Hot frameworks in JavaLand

JavaScript and Java in 2020

Fast forward to today, and OMG - both Java and JavaScript have had a massive impact on the world and the internet!

I started learning JavaScript in the mid-90s, Java in the late-90s, and I’m amazed at how well they’ve fulfilled their original visions.

Yes, JavaScript is very powerful these days, and it’s not just a programming language for hobbyists and part-time programmers. In the same sense, it still works for those folks! When I talk to folks interested in programming, I often tell them to start with JavaScript. It typically requires fewer environment setup steps and allows you to see results faster.

That doesn’t mean I don’t recommend learning Java as a first language. Java had a decade where it could do so much more than JavaScript. You could write programs for embedded devices (now called IoT), create desktop applications, and spin up a dot com with server-side code in a few months.

It’s on soooo many devices around the world! used to be a download site for the Java runtime and brag about how they ran on billions of devices. However, Java’s sweet spot was on the server, as evidenced by the Java web frameworks boom of the early 2000s and the continued proliferation of frameworks like Spring Boot.

Now, if you look at, it’s still a download site for something most will never use, but it also has a What is Java? link that points to an excellent landing page for learning Java. Nice work, Oracle!

Yes, there’s still plenty of folks that think JavaFX is an excellent framework for writing apps. Gluon is doing amazing work in this space.

For web developers like me, it’s pretty cool that we can use JavaScript to create desktop apps with Electron + mobile apps with Ionic and React Native.

What’s Next for Java and JavaScript?

I believe the "what’s next" is already happening. For Java, it’s the ability to compile to native and make things soooooo much faster with GraalVM. It’s not like Java was slow before (particularly if you have a warm JVM), but it does matter in a serverless, pay-for-20-seconds-then-shutdown world.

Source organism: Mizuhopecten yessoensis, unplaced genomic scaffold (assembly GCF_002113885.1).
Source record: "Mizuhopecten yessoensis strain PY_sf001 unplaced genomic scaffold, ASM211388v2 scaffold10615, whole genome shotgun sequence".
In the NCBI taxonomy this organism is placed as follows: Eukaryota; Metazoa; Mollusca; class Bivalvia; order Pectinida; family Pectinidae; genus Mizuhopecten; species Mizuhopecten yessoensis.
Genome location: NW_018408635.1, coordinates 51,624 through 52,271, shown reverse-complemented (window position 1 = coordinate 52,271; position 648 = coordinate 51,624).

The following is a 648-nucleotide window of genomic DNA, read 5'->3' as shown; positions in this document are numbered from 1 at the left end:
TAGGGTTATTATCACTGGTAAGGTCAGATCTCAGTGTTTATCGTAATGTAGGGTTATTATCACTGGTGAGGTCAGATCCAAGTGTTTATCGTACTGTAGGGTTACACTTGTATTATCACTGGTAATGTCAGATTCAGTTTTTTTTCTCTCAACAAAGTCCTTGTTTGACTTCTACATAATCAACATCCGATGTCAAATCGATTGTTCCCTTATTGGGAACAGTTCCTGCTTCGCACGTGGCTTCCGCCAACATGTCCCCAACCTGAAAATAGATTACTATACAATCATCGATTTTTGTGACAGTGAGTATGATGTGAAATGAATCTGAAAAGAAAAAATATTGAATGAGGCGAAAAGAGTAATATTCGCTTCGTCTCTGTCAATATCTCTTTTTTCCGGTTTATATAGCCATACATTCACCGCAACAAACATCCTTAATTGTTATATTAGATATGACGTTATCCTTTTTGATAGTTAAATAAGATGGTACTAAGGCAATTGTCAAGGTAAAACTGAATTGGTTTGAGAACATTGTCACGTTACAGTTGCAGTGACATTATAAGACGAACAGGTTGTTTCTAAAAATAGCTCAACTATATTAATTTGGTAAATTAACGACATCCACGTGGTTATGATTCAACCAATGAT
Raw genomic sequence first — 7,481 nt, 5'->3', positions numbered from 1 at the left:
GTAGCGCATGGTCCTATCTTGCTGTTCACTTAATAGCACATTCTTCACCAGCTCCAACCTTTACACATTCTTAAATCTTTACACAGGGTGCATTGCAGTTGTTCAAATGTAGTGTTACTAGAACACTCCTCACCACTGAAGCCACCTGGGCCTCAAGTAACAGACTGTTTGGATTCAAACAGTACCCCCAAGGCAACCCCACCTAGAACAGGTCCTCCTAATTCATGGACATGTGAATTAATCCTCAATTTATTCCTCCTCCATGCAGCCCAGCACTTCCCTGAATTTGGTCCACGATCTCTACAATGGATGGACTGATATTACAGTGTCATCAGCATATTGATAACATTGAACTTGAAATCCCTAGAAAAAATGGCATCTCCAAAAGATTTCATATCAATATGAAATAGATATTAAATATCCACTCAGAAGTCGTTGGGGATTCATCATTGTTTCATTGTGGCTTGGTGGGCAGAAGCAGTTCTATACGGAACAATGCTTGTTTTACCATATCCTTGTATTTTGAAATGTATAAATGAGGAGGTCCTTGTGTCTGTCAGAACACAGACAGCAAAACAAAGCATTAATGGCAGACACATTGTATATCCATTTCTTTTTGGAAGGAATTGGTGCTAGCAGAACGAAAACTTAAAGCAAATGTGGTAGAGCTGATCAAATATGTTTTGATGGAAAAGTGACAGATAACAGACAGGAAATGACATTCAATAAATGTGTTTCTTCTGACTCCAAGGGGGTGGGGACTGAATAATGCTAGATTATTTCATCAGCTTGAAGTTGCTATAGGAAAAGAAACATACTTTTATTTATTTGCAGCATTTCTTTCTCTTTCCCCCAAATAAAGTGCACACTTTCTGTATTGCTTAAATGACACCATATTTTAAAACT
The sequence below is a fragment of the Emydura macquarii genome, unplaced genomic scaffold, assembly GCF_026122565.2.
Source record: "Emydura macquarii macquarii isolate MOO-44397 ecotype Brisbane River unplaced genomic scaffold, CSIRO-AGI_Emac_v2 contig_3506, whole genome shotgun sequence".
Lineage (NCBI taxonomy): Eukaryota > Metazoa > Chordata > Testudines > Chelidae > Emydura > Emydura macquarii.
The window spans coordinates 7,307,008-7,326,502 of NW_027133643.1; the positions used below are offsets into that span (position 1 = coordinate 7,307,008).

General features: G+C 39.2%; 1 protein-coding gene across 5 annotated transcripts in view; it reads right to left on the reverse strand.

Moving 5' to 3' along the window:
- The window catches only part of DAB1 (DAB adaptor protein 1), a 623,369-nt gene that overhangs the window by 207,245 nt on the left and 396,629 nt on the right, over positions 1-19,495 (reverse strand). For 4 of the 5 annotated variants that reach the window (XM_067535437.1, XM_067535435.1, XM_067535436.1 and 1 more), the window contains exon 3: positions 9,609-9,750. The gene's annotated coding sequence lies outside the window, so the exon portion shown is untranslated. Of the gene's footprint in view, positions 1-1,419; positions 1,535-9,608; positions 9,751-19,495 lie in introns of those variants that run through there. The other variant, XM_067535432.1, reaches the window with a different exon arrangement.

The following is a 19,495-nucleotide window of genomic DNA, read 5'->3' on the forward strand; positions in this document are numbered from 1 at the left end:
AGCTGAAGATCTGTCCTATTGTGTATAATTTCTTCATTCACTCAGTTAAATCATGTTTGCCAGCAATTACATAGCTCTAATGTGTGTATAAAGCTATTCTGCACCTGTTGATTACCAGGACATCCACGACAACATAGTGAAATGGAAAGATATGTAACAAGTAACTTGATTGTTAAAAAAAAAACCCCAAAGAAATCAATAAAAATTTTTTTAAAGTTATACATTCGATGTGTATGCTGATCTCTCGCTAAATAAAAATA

In JavaScript, you could say a similar phenomenon is happening with React Native and its ability to compile to native code for devices.

I think the real excitement for both languages lies in their better language implementations.

Kotlin and TypeScript

Java has Kotlin, and JavaScript has TypeScript. Both intend to be improved languages that create the same bytecode as their predecessors.

While many developers are perfectly happy with Java and JavaScript, there’s a whole slew of folks that love Kotlin and TypeScript.

Kotlin 1.0 was released in February 2010. TypeScript was first made public in October 2012. They’ve both been around long enough to have fans. I find it interesting that neither seems to have many haters. Both Java and JavaScript have a plethora of haters!

I don’t see Kotlin/JS taking off, but TypeScript is definitely here to stay. Angular 2 was a major rewrite, and their decision to ditch AtScript in favor of TypeScript was a wise one! I use it almost every day and appreciate it.

Android has fueled the fire of Kotlin greatly, and most Android developers I know prefer it over Java.

Happy 25th to Us! 🥳

The real celebration here is to us as developers! If you’re old like me, you’ve had the privilege of enjoying both JavaScript and Java for quite some time. Both are still very popular and in high-demand.

Even if some new, drastically-better, language comes along in 2021, there’s enough vintage software to maintain for decades to come!

Happy 25th to JavaScript and Java!

Learn More about Java and JavaScript

I love both Java and JavaScript. It’s a rare trait among developers; to love both languages. They’ve both served me well when using the right tool for the job. I’m also infatuated with Kotlin and TypeScript and appreciate their continued innovation.

Here are a collection of posts on this blog that show the joy these languages can provide:

If you have any good stories about your experience with Java or JavaScript in the last 25 years, I’d 💙 to hear them! Please share them in the comments below.

If you liked this post, please follow my team on Twitter, like us on Facebook, check us out on LinkedIn, and subscribe to our YouTube channel.

Matt Raible is a well-known figure in the Java community and has been building web applications for most of his adult life. For over 20 years, he has helped developers learn and adopt open source frameworks and use them effectively. He's a web developer, Java Champion, and Developer Advocate at Okta. Matt has been a speaker at many conferences worldwide, including Devnexus, Devoxx Belgium, Devoxx France, Jfokus, and JavaOne. He is the author of The Angular Mini-Book, The JHipster Mini-Book, Spring Live, and contributed to Pro JSP. He is a frequent contributor to open source and a member of the JHipster development team. You can find him online @mraible and